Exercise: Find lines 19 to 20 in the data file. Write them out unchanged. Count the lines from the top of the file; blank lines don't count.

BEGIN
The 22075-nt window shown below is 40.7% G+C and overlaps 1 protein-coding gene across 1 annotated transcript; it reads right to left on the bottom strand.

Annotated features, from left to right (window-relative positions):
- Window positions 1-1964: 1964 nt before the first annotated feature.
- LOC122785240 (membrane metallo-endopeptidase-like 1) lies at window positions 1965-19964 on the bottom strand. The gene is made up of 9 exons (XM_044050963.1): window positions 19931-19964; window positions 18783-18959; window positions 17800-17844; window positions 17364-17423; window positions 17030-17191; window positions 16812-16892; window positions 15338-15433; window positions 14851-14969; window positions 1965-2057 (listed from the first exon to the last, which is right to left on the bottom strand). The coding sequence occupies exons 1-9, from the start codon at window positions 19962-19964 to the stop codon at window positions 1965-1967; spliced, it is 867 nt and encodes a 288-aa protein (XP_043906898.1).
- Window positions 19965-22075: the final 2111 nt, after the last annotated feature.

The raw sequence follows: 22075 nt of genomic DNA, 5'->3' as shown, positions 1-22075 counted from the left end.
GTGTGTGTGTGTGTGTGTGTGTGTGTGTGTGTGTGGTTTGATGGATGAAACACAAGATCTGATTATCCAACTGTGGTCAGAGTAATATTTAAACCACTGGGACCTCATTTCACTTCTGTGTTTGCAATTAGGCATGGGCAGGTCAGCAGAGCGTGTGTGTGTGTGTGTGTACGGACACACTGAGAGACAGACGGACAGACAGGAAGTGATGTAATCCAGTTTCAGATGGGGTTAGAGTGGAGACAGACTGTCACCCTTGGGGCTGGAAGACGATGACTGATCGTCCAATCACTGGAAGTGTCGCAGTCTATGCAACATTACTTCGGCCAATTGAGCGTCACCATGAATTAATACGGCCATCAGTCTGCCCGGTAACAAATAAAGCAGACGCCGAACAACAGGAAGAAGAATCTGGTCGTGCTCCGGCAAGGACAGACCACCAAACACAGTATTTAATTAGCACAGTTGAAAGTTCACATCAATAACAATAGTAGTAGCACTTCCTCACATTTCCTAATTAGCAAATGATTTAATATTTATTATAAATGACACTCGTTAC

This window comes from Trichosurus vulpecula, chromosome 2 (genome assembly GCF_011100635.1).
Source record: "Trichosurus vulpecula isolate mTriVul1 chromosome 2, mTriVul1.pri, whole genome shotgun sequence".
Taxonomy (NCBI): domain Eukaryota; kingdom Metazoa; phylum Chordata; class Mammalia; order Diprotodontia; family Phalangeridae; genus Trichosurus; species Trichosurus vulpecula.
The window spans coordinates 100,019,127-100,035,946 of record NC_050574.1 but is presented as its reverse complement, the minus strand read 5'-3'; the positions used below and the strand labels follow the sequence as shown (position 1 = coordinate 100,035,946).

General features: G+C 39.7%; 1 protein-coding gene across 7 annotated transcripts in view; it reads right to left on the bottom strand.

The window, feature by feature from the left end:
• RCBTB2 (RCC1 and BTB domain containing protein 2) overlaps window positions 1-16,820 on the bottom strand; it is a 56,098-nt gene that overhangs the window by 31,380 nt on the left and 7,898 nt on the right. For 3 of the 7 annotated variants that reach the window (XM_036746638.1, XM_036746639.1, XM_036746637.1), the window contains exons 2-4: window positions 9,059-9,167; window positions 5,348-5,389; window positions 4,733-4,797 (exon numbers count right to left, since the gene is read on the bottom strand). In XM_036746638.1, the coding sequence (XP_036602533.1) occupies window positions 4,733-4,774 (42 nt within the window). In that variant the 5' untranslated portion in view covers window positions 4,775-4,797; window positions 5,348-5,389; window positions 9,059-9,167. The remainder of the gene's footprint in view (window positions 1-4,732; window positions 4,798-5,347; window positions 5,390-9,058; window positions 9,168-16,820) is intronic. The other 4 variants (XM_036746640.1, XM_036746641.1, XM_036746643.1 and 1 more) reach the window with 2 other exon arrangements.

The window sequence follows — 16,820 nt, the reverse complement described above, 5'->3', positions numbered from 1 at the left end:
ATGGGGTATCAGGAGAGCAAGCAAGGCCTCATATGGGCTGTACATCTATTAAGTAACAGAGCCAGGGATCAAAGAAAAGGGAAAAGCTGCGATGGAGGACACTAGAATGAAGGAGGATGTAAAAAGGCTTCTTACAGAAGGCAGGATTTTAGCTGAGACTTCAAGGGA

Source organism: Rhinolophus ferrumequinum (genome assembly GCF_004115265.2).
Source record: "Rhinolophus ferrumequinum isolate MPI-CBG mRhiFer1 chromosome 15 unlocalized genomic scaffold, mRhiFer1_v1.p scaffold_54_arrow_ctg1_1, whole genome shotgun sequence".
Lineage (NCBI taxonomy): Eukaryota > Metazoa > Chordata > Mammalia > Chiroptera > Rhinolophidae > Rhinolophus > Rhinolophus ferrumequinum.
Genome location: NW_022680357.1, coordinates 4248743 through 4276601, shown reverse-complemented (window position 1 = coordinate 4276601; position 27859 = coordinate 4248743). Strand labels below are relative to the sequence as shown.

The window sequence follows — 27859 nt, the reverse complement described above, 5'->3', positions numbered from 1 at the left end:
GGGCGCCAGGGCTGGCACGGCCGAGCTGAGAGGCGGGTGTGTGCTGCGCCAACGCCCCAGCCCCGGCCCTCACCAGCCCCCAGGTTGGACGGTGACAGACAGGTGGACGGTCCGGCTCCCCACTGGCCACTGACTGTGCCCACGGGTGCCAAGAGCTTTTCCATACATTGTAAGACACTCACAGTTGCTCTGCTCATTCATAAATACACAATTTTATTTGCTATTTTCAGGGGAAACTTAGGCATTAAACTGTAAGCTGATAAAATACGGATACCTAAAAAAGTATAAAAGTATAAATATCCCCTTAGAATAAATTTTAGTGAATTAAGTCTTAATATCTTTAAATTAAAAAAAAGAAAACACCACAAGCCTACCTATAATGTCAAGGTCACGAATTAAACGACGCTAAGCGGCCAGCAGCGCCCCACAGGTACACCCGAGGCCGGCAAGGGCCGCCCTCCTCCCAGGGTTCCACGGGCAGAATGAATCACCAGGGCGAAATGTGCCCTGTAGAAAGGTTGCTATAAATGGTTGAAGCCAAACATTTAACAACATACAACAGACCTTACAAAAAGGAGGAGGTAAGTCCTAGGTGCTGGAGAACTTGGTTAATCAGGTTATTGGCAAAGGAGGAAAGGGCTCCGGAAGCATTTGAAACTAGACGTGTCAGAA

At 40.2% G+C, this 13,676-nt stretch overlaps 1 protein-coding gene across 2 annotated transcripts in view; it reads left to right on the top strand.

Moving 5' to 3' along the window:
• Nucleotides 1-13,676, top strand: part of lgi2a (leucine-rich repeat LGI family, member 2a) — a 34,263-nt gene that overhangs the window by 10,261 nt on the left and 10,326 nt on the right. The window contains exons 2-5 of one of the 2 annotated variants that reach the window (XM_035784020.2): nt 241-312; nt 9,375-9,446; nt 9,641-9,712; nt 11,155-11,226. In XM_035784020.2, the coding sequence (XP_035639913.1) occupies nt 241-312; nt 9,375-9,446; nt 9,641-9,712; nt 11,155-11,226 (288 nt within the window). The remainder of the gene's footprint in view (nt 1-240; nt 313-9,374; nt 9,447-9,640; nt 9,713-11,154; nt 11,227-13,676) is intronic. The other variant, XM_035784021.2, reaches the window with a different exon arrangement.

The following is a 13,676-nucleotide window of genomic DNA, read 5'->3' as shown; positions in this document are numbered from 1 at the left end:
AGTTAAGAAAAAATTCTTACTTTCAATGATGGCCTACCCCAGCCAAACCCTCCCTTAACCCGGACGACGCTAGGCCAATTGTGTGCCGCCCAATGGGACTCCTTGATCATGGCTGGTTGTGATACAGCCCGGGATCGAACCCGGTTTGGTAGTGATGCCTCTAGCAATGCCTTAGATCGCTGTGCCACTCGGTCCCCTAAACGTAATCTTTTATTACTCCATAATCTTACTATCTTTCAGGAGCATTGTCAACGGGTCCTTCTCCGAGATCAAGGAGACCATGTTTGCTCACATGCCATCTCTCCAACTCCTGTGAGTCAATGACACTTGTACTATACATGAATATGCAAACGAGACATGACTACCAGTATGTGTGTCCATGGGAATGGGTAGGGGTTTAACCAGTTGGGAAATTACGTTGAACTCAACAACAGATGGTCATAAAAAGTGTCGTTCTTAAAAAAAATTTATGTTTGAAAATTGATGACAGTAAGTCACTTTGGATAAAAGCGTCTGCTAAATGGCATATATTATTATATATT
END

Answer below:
Lineage (NCBI taxonomy): Eukaryota > Metazoa > Chordata > Mammalia > Chiroptera > Rhinolophidae > Rhinolophus > Rhinolophus ferrumequinum.
Genome location: NW_022680357.1, coordinates 4248743 through 4276601, shown reverse-complemented (window position 1 = coordinate 4276601; position 27859 = coordinate 4248743). Strand labels below are relative to the sequence as shown.